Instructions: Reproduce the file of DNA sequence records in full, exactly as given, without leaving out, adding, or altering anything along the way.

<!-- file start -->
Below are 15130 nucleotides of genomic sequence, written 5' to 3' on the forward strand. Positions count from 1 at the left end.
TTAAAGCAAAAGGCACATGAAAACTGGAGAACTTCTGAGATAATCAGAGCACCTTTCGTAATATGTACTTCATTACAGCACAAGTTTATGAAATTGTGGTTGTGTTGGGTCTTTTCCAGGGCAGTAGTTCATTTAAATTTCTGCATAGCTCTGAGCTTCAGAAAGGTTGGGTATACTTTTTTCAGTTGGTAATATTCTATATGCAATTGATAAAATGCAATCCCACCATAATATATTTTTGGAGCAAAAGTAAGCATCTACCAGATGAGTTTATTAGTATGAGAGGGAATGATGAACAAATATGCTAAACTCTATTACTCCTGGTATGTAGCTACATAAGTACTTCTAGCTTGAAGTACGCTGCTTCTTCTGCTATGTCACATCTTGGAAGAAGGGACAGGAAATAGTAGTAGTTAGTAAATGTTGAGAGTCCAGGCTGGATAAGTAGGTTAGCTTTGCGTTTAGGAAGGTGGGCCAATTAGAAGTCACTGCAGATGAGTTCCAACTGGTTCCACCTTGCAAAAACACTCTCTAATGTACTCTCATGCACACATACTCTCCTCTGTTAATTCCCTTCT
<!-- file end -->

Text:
Below are 15130 nucleotides of genomic sequence, written 5' to 3' on the forward strand. Positions count from 1 at the left end.
TTAAAGCAAAAGGCACATGAAAACTGGAGAACTTCTGAGATAATCAGAGCACCTTTCGTAATATGTACTTCATTACAGCACAAGTTTATGAAATTGTGGTTGTGTTGGGTCTTTTCCAGGGCAGTAGTTCATTTAAATTTCTGCATAGCTCTGAGCTTCAGAAAGGTTGGGTATACTTTTTTCAGTTGGTAATATTCTATATGCAATTGATAAAATGCAATCCCACCATAATATATTTTTGGAGCAAAAGTAAGCATCTACCAGATGAGTTTATTAGTATGAGAGGGAATGATGAACAAATATGCTAAACTCTATTACTCCTGGTATGTAGCTACATAAGTACTTCTAGCTTGAAGTACGCTGCTTCTTCTGCTATGTCACATCTTGGAAGAAGGGACAGGAAATAGTAGTAGTTAGTAAATGTTGAGAGTCCAGGCTGGATAAGTAGGTTAGCTTTGCGTTTAGGAAGGTGGGCCAATTAGAAGTCACTGCAGATGAGTTCCAACTGGTTCCACCTTGCAAAAACACTCTCTAATGTACTCTCATGCACACATACTCTCCTCTGTTAATTCCCTTCT